(Corrects ranking of Lyxor in seventh paragraph.)
Nov. 16 (Bloomberg) -- Laurence D. Fink, chief executive officer of BlackRock Inc., stepped up his criticism of some exchange-traded funds such as those provided by Societe Generale SA, saying he didn’t want them to damage the industry.
So-called synthetic ETFs, offered by firms including Societe Generale’s Lyxor Asset Management SA and Deutsche Bank AG, introduce a layer of complexity and counterparty risk that investors may not be aware of, Fink said today at a conference held in New York by Bank of America Corp.’s Merrill Lynch unit. The synthetic funds generate returns through derivatives contracts rather than owning underlying securities as traditional ETFs do.
“If you buy a Lyxor product, you’re an unsecured creditor of SocGen,” Fink said. Providers of synthetic ETFs should “tell the investor what they actually are. You’re getting a swap. You’re counterparty to the issuer.”
BlackRock, whose ETFs are almost all backed by the stocks, bonds or commodities they seek to track, has been campaigning for more disclosure by derivatives-based funds and has urged regulators to ban the use of the term ETF for those funds. The effort has drawn counter-attacks from competitors in Europe, where derivatives-based products capture about 40 percent of ETF assets.
Lyxor Chairman Alain Dubois said in an interview last month that BlackRock’s warnings ignored risks associated with securities lending by physical ETFs.
Physical ETFs “expose their holders to undisclosed levels of counterparty risk to typically undisclosed counterparties,” Nizam Hamid, deputy head of Lyxor ETFs, said in an e-mailed response to Fink’s comments. “The unregulated use of securities lending has resulted in meaningful losses in the past.”
BlackRock’s iShares unit is the world’s largest ETF provider with $612 billion in assets as of Oct. 31, according to BlackRock data. Lyxor is the third-biggest in Europe with $40.1 billion, behind Deutsche Bank’s $48.5 billion and iShares’ $111.1 billion.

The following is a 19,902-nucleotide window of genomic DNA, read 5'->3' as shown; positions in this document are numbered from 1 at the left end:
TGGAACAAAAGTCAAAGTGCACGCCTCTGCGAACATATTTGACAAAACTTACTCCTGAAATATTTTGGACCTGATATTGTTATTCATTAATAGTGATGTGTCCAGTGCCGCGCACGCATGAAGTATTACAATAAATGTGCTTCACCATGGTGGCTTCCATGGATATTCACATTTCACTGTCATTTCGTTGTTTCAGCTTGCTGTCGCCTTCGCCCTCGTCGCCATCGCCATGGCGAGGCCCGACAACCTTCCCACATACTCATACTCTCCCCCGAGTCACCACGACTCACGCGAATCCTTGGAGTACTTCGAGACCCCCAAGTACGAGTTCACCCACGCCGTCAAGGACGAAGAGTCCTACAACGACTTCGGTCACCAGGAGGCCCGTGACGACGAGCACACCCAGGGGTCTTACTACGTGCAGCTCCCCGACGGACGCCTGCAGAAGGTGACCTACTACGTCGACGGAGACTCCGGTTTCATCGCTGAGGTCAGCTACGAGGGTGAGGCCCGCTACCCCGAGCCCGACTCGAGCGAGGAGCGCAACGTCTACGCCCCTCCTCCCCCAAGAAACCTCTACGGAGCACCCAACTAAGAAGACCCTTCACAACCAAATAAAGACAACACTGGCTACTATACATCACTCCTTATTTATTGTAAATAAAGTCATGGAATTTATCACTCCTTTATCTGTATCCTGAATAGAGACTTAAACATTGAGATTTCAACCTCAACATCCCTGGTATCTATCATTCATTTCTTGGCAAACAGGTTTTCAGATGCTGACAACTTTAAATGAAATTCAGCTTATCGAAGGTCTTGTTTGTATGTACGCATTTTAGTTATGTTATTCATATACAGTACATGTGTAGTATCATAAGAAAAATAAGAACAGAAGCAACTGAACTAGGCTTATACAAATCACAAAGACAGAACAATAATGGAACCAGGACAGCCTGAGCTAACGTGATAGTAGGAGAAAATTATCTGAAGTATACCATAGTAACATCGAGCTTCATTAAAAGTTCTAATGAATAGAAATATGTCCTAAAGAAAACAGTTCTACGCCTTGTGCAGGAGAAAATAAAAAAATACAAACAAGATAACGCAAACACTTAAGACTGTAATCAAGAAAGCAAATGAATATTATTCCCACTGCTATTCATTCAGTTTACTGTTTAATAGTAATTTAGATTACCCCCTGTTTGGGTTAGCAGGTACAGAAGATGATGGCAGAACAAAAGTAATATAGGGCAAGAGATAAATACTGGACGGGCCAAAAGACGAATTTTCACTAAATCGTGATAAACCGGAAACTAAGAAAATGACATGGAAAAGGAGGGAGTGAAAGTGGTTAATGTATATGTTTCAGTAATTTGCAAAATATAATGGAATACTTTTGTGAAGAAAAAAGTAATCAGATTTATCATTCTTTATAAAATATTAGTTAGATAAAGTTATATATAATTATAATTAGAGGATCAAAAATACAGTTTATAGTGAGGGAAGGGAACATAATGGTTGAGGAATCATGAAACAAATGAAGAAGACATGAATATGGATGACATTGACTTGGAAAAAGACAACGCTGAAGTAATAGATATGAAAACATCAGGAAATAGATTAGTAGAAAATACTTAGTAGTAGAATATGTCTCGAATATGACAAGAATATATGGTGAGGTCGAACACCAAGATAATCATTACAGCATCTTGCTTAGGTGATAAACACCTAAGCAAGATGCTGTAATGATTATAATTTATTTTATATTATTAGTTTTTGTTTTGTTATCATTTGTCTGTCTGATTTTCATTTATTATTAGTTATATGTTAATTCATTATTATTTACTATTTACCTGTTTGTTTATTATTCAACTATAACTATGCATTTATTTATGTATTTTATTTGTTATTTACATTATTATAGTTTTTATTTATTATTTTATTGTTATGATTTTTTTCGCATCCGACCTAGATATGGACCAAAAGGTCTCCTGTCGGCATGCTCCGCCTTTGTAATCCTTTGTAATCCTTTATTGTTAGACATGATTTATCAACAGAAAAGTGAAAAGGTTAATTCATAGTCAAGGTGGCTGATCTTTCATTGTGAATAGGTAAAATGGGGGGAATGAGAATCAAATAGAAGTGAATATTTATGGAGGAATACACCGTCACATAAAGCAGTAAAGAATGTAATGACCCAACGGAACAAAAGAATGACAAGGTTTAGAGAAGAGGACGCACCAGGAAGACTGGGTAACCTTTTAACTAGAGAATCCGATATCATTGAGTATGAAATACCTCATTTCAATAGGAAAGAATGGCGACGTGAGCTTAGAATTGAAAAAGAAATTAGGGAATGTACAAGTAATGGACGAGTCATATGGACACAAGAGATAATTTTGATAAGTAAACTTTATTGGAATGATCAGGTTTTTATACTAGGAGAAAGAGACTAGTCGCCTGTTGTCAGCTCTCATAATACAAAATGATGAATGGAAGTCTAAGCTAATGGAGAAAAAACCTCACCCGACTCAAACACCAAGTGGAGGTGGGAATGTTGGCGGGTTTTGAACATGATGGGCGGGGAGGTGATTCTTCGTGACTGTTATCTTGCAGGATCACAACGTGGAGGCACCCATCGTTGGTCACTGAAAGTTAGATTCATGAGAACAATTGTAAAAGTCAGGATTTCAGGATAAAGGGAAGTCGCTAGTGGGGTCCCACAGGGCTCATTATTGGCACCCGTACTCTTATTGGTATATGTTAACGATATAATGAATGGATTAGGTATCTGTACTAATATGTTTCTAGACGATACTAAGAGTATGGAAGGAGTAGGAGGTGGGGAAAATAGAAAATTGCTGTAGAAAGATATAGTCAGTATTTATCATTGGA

Synthetic ETFs have lost popularity among investors in Europe his year, reporting $1.86 billion in withdrawals in October, compared with $3.11 billion deposits for physically backed funds.
The U.K. Financial Services Authority in a June report raised concerns about counterparty risk and over the quality and liquidity of synthetic ETFs’ collateral. The International Monetary Fund and the Bank for International Settlements have also raised concerns about the funds’ risks.
“The European market has turned into a street brawl for the soul of exchange-traded products,” Dave Nadig, director of research at San Francisco-based ETF research firm Index Universe, said in a telephone interview.
Nadig said that while Fink had a “fair point” to make about synthetic funds, “there’s a self-serving component to that because BlackRock’s product line happens to match up with the most favorable interpretation of his argument.”
In the U.S., synthetic ETFs are largely limited to funds that use leverage to amplify returns or obtain returns that move in the opposite direction of a chosen index. Some commodity- based ETFs also use futures contracts to generate their return. The Securities and Exchange Commission suspended approvals for new derivative-based ETFs in March 2010.
Fink reiterated his criticism of leveraged and inverse ETFs, saying he was surprised that some were approved by U.S. regulators. He compared leveraged ETFs to the financial engineering that ultimately lead to the collapse of the U.S. mortgage market in the subprime crisis.
‘Morph Into Monster’
“I do believe we have some responsibility for making sure that the market does not morph itself, the same way when I started in the mortgage market 35 years ago, watching a great market morph into a monster,” Fink said at the conference.
BlackRock published a paper Oct. 5 calling for clearer labeling for ETFs to help investors better understand what they are purchasing. It proposed to U.S. lawmakers on Oct. 19 that derivative-based products be banned from calling themselves ETFs.
Fink’s comments about Lyxor refer to the fact that its funds contract with the Paris-based parent company Societe Generale for the total return swaps that generate their return. If Societe Generale were to fail, the funds’ would generate no return.
“There are obviously a lot of stresses with banks in Europe,” Fink said, adding he wasn’t suggesting that SocGen is an example of such a bank.
To protect investors, European rules require that synthetic funds be collateralized to at least 90 percent of the value of net assets. Lyxor typically overcollateralizes its funds.
--Editors: Christian Baumgaertel, Steven Crabill
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